If there is a lesson to be learned in the New Jersey, George Washington Bridge scandal, it is that this is how it looks when governments exert unnecessary and overbearing control over our lives. The facts are as such: local lanes that carried traffic past Ft. Lee New Jersery were inexplicably closed from September ninth through the 11th, diverting high volumes of traffic onto local roads in order to reach the bridge.
At the time, an article from The Wall Street Journal showed that Port Authority officials were just as confused as motorists. Although they did report, “there was even speculation that the closures could be retribution for [Ft. Lee Mayor Mark] Skolkich’s decision not to endorse Mr. Christie” during last year’s election.
Since damning e-mails were obtained by CNN’s Jake Tapper proving just that, Governor Christie has fired an employee and offered a mea culpa to New Jersey citizens and the Press. Critics, whose focus lies on Christie’s seemingly inevitable 2016 Presidential run, say that this scandal is typical of his governing style, highlighting a similar scandal in 2010 involving a proposition to build a commuter train.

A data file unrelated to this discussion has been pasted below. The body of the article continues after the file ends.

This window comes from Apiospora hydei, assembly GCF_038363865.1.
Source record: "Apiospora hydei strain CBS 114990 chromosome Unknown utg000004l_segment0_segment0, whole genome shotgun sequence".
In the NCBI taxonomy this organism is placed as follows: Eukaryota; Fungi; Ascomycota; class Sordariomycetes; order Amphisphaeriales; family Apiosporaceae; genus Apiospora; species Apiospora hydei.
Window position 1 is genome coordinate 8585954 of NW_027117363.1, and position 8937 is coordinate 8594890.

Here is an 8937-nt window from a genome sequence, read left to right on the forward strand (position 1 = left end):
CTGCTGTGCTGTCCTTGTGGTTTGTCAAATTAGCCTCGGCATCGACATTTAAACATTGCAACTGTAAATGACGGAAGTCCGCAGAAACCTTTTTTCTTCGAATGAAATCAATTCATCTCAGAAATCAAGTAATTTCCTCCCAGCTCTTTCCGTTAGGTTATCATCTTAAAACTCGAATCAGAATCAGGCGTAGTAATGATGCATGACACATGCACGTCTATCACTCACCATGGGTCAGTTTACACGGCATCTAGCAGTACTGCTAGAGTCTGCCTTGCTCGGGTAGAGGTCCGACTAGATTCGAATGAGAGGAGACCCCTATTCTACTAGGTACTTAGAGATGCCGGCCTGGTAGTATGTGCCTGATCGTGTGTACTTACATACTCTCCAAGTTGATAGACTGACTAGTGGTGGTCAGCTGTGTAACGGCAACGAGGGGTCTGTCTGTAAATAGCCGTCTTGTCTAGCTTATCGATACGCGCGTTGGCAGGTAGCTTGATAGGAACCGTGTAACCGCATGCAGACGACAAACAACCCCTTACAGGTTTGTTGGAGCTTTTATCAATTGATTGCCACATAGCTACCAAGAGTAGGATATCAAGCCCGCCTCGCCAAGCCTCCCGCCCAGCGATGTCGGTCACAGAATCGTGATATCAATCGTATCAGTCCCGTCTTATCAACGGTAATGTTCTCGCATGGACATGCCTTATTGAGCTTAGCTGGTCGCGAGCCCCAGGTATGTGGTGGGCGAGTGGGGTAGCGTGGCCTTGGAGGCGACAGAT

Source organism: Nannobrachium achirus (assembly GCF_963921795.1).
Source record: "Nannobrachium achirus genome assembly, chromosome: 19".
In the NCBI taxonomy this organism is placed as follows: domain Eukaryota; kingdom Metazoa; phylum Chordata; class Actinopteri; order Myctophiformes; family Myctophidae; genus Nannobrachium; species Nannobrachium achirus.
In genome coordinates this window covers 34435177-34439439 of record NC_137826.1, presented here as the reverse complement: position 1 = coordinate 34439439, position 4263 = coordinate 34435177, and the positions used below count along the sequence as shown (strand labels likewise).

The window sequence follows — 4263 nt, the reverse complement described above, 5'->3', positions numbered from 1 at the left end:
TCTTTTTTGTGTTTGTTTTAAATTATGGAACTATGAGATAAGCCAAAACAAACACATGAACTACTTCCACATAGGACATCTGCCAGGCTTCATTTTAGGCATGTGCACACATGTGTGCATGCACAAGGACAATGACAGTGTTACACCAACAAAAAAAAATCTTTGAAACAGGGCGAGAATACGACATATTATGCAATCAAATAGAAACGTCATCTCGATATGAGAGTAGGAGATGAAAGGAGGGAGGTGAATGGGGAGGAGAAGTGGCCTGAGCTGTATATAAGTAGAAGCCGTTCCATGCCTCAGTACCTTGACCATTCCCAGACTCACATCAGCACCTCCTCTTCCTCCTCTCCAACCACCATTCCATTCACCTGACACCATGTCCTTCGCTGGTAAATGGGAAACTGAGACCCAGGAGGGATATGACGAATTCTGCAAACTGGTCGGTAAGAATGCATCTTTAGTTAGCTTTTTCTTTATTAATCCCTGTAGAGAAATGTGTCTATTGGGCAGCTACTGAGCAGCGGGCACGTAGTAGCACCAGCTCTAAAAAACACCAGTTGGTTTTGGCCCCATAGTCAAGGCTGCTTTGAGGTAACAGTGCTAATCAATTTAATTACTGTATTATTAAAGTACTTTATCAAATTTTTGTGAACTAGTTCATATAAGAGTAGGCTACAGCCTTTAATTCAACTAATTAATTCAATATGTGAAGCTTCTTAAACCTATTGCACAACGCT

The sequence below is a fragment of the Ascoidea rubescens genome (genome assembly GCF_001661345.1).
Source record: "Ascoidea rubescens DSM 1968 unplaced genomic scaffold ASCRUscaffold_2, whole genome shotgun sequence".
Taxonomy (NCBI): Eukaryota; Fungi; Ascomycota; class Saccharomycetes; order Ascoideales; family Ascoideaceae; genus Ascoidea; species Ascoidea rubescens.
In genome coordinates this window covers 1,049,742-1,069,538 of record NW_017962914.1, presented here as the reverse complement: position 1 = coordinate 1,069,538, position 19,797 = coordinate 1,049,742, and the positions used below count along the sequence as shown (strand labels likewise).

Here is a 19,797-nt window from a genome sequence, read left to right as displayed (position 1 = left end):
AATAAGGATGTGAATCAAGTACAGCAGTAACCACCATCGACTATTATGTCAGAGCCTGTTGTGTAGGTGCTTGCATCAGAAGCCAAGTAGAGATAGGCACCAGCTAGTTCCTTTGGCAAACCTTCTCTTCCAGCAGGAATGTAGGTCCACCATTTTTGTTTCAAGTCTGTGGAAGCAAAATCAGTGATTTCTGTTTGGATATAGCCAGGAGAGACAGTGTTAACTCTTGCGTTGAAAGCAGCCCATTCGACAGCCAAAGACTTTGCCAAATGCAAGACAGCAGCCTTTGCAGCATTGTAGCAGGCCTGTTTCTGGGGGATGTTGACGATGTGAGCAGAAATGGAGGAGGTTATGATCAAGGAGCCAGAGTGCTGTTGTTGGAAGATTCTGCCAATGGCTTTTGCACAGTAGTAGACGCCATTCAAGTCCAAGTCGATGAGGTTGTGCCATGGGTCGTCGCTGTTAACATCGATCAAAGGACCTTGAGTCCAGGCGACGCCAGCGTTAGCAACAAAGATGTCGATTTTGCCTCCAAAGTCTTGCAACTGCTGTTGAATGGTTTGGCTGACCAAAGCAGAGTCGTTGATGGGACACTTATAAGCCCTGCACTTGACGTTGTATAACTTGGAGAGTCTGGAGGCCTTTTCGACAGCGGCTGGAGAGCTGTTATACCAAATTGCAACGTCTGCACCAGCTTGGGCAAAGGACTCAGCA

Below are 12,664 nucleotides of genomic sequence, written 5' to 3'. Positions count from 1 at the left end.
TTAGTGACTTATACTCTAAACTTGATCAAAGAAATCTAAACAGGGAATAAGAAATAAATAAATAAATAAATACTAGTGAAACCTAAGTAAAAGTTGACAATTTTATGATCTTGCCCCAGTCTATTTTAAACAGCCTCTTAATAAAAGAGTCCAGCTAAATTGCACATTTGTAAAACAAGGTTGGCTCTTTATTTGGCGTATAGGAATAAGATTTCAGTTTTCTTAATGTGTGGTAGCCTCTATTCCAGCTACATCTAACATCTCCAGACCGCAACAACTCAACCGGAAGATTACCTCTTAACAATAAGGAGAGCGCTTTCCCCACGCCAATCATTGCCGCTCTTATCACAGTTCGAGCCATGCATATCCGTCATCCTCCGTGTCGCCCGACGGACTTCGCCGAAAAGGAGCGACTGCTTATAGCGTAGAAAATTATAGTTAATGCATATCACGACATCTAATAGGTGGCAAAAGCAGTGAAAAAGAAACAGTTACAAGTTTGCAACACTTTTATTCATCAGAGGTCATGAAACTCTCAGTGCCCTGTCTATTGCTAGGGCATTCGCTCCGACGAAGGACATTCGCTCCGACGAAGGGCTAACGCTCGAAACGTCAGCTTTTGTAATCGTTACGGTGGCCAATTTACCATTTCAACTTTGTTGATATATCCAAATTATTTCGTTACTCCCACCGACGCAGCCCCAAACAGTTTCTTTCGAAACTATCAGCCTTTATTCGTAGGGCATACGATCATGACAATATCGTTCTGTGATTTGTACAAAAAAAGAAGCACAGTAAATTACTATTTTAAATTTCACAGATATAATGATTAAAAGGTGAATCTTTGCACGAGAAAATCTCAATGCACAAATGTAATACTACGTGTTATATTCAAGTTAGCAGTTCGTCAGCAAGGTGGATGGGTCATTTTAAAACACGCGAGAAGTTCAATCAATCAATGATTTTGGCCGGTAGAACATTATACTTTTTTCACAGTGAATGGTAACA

However, for the citizens of Ft. Lee, this extends beyond a mere political-interest story. During the lane closures, local public services such as police or EMS found that their ability to do their jobs was hampered. Mother Jones reports that according to Ft. Lee councilwoman Jan Goldberg, the traffic even hampered the search for a missing four year-old child. The child was found, but Goldberg guessed “that the search took longer.”
In a letter to Mayor Skolkich dated September 10, while the lane closure was still ongoing, EMS coordinator Paul Favia describes instances where the traffic delayed first responders from reaching people suffering from chest pain and in a minor accident. A 91 year-old woman's death is being attributed to delayed response times. He describes “stand still traffic” even for ambulances and other vehicles equipped with sirens and lights.
Whether this was a coordinated political power move by Gov. Christie or merely, as he suggests, a rouge political payback is unclear. However, it should stand as an example of how petty political squabbles can unfold with little regard for real-world consequences. This may speak less about Christie’s personal governing style and more about politics behind-the-scenes. In any case voters need to exercise even more skepticism when evaluating political statements from simple candidate endorsements to complex policy positions.